I've found that almost everyone that I've heard from on the subject of open theism who isn't actually an open theist consistently misconstrues the real issue that distinguishes open theism from most of the rest of Christianity. The most common misconception about open theism is that people assume that we think that God doesn't know everything about the future. While this may actually be the case for some open theists, most of us who actually understand it recognize that the real issue isn't about God's knowledge at all. Rather the issue is about the nature of reality, or perhaps rather the kind of creation that God made. If God really did create a world in which people genuinely have libertarian free will and people really can make decisions themselves and actualize one of perhaps many possible futures then what an omniscient God would know about such a future is that it is partly open / indeterminate. If that is the case then God's foreknowledge could not possible be exhaustively definite because that would mean that God holds false beliefs. Since this is the kind of world I believe we actually live in, God's knowledge of the future must actually consist largely of possibilities that never become actual.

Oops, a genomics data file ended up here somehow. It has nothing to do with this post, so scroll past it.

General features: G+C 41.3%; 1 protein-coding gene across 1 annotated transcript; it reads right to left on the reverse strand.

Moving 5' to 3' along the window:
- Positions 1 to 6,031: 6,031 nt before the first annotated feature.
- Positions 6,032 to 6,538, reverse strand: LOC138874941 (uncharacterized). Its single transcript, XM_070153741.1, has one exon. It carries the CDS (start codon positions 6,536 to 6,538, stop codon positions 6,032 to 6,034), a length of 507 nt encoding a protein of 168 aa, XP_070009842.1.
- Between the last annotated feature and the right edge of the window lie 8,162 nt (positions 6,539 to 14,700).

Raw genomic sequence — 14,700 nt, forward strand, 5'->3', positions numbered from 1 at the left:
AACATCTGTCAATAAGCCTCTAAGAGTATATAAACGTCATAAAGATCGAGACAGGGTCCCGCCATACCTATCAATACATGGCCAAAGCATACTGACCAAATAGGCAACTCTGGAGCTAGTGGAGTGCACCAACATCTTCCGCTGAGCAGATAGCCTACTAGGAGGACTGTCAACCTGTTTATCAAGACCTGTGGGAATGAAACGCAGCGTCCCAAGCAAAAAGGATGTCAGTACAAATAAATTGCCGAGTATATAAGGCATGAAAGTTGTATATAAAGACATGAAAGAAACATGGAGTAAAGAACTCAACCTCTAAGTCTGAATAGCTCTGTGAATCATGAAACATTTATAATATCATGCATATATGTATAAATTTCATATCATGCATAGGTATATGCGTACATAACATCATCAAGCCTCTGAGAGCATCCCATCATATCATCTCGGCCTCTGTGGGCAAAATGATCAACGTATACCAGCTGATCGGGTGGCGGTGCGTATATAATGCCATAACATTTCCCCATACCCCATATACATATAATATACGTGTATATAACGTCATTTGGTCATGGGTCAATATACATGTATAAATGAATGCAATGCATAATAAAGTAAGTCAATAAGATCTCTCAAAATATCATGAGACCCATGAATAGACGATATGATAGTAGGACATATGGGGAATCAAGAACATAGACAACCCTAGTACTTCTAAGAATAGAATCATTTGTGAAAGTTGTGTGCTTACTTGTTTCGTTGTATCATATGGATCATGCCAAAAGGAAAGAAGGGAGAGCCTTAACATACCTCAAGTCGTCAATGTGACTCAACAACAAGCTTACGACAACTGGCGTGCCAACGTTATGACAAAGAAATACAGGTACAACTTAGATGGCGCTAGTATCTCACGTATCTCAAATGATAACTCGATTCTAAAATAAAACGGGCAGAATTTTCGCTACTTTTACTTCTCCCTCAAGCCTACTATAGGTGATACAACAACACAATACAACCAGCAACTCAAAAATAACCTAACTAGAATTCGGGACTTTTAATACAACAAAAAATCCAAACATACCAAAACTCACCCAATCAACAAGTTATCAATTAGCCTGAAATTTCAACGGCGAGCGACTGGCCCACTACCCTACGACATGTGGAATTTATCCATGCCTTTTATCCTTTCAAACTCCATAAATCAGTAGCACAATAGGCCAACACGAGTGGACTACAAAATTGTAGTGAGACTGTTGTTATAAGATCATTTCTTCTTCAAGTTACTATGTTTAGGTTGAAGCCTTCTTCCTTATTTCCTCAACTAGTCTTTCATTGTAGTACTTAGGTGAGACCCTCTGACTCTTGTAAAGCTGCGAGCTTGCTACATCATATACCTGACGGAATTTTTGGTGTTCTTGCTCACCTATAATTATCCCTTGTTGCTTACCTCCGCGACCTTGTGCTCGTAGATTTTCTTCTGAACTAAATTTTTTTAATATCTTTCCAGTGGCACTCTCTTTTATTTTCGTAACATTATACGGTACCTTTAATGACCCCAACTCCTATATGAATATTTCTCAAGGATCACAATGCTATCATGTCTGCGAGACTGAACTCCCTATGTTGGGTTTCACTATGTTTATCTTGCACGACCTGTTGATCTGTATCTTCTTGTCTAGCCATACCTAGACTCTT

Of course this philosophical question is quite irrelevant to most Calvinists unless it can be shown that their interpretation of passages such as those you mentioned in the last couple sentences of this article are mistaken. Much has been said about this topic by others who are better writers than I, but I would like to offer a few thoughts.